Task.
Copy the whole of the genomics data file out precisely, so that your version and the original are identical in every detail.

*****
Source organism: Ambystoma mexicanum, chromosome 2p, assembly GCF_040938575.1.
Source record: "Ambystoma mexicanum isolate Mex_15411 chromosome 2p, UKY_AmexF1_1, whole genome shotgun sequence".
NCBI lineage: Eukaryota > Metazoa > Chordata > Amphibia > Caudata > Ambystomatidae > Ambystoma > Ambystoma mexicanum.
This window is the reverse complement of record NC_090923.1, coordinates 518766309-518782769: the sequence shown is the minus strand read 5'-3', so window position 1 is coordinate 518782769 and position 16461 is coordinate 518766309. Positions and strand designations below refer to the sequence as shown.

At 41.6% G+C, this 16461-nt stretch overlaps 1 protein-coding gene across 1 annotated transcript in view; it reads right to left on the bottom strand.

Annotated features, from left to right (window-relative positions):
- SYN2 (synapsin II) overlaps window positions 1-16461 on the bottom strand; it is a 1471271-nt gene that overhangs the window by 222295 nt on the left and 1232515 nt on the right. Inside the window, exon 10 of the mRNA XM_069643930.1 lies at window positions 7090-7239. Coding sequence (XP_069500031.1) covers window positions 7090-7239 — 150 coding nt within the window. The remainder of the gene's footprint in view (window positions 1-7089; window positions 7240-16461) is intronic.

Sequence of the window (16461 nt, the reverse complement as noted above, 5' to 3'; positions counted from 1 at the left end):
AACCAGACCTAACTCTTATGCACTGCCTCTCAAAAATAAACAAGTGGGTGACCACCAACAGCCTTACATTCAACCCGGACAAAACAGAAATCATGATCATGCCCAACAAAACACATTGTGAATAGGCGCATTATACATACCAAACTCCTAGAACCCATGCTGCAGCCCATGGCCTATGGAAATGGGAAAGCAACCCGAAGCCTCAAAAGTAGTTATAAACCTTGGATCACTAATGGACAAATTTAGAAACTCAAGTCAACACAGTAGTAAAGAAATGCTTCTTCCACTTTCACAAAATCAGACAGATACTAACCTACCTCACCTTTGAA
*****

Source organism: Ambystoma mexicanum, chromosome 2p, assembly GCF_040938575.1.
Source record: "Ambystoma mexicanum isolate Mex_15411 chromosome 2p, UKY_AmexF1_1, whole genome shotgun sequence".
NCBI lineage: Eukaryota > Metazoa > Chordata > Amphibia > Caudata > Ambystomatidae > Ambystoma > Ambystoma mexicanum.
This window is the reverse complement of record NC_090923.1, coordinates 518766309-518782769: the sequence shown is the minus strand read 5'-3', so window position 1 is coordinate 518782769 and position 16461 is coordinate 518766309. Positions and strand designations below refer to the sequence as shown.

At 41.6% G+C, this 16461-nt stretch overlaps 1 protein-coding gene across 1 annotated transcript in view; it reads right to left on the bottom strand.

Annotated features, from left to right (window-relative positions):
- SYN2 (synapsin II) overlaps window positions 1-16461 on the bottom strand; it is a 1471271-nt gene that overhangs the window by 222295 nt on the left and 1232515 nt on the right. Inside the window, exon 10 of the mRNA XM_069643930.1 lies at window positions 7090-7239. Coding sequence (XP_069500031.1) covers window positions 7090-7239 — 150 coding nt within the window. The remainder of the gene's footprint in view (window positions 1-7089; window positions 7240-16461) is intronic.

Sequence of the window (16461 nt, the reverse complement as noted above, 5' to 3'; positions counted from 1 at the left end):
AACCAGACCTAACTCTTATGCACTGCCTCTCAAAAATAAACAAGTGGGTGACCACCAACAGCCTTACATTCAACCCGGACAAAACAGAAATCATGATCATGCCCAACAAAACACATTGTGAATAGGCGCATTATACATACCAAACTCCTAGAACCCATGCTGCAGCCCATGGCCTATGGAAATGGGAAAGCAACCCGAAGCCTCAAAAGTAGTTATAAACCTTGGATCACTAATGGACAAATTTAGAAACTCAAGTCAACACAGTAGTAAAGAAATGCTTCTTCCACTTTCACAAAATCAGACAGATACTAACCTACCTCACCTTTGAA